Tough politician no stranger to media vitriol
From humble beginnings, Julia Gillard went on to become Australia’s first female prime minister
Julia Gillard, Australia’s outgoing prime minister, speaks to journalists following her defeat in the leadership ballot in Canberra yesterday. Photograph: Mark Graham/Bloomberg
Born in Barry, Wales, on September 29th, 1961, Julia Gillard’s family emigrated to Adelaide in 1966.
They were among the more than one million British migrants who moved to Australia between 1945 and 1972 under the assisted passage scheme and who were called “ten pound Poms” because that was the price of their subsidised boat fare.
From humble beginnings, Gillard went on to become Australia’s first female prime minister. After studying law at the University of Melbourne, she worked her way up to a partnership at Slater & Gordon, one of Australia’s best-known legal firms.
But Gillard longed for a career in politics. After failing three times to secure a nomination to run for office with Labor, she was finally elected as an MP in 1998. In opposition, she became Labor’s deputy leader in 2006, under Kevin Rudd as leader. In the run-up to the 2007 federal election, which Labor won with a comfortable majority, Liberal senator Bill Heffernan described Gillard as “deliberately barren” and said she was unfit for leadership because she was childless.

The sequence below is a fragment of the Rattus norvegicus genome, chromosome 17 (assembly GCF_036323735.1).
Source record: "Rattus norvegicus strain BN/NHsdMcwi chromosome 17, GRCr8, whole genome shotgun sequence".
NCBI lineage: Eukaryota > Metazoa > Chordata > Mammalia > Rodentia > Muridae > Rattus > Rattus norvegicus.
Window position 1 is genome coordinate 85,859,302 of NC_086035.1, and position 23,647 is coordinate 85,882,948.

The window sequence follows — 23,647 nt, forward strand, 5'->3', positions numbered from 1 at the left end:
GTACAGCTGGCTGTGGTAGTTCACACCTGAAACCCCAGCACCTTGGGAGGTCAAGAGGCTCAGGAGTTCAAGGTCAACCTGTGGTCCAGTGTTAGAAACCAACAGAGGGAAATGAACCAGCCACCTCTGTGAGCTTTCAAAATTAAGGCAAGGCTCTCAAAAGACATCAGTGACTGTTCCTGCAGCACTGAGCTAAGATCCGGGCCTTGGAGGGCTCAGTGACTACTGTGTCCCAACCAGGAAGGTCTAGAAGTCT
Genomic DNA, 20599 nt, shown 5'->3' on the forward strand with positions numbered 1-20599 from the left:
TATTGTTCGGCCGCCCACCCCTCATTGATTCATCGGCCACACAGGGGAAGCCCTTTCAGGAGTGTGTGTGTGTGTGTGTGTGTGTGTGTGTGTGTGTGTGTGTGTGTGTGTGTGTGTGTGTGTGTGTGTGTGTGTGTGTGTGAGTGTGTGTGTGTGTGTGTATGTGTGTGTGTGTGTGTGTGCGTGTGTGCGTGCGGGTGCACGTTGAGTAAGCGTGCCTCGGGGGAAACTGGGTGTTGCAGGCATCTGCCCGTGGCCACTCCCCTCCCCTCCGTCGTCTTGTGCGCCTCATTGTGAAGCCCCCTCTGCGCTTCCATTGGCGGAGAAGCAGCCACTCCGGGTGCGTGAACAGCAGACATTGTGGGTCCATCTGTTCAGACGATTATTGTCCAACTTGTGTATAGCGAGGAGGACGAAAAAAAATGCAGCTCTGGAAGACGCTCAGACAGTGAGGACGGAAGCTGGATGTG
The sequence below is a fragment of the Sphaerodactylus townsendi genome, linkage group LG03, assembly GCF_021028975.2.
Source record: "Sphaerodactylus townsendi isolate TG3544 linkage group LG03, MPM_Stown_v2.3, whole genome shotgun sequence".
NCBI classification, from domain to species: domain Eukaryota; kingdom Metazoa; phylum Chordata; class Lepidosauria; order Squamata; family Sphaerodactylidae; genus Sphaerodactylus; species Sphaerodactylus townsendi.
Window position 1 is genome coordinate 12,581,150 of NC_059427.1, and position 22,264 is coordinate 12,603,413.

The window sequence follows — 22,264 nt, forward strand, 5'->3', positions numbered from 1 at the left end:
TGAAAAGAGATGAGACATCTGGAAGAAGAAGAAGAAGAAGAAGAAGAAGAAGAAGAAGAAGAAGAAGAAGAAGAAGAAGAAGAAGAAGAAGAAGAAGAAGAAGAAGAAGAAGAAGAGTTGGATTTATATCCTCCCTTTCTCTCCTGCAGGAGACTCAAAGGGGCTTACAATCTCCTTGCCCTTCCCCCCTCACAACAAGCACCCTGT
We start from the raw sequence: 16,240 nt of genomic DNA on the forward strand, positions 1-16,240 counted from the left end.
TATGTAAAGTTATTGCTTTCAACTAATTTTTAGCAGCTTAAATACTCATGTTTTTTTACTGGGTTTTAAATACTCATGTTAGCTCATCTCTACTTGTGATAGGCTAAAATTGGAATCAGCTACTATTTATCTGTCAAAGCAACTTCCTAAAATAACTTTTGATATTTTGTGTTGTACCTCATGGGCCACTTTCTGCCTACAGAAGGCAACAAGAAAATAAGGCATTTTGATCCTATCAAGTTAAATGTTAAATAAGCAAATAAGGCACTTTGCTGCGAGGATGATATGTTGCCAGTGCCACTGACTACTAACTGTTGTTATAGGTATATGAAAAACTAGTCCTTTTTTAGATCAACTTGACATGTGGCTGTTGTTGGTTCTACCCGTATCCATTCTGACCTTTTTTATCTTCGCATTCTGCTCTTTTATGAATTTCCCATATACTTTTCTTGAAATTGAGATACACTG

This was seen as an outrageously boorish comment and Heffernan was forced to apologise. But when Gillard later became Labor leader and prime minister, Heffernan’s attack came to look mild in comparison with how she was subsequently treated.
She led an internal coup against Rudd three years and three days ago, saying Labor would lose power under him. But after an initial poll boost, Gillard led Labor to a disastrous 2010 election in which it lost its majority but retained power thanks to independents.
Almost from the moment she became prime minister, Gillard has been relentlessly attacked by opposition politicians, radio hosts, and writers in the Murdoch press, which controls 70.5 per cent of Australia’s metropolitan newspaper market.
Radio “shock jock” Alan Jones was last year secretly recorded saying Gillard’s father died of shame.
“The old man died a few weeks ago of shame . . . to think that he had a daughter who told lies every time she stood for parliament,” Jones said.
Her frequent run-ins with Liberal Party leader Tony Abbott led to a now famous speech in parliament last October, in which Gillard labelled Abbott a misogynist. But the constant undermining of her authority – from within her own party as well as outside – saw her popularity erode to the point where Labor was facing a landslide loss in the coming federal election.
Many never forgave her for what they saw as her having knifed Rudd in the back in 2010. They also did not forget that she broke the promise that there would be no carbon tax introduced in a government she led.
Though a powerful performer when speaking off the cuff – such as in the case of the “misogyny speech” – Gillard too often spoke in bureaucratic terms which failed to explain complex policies. The public had stopped listening and Rudd did to her what she did to him three years ago.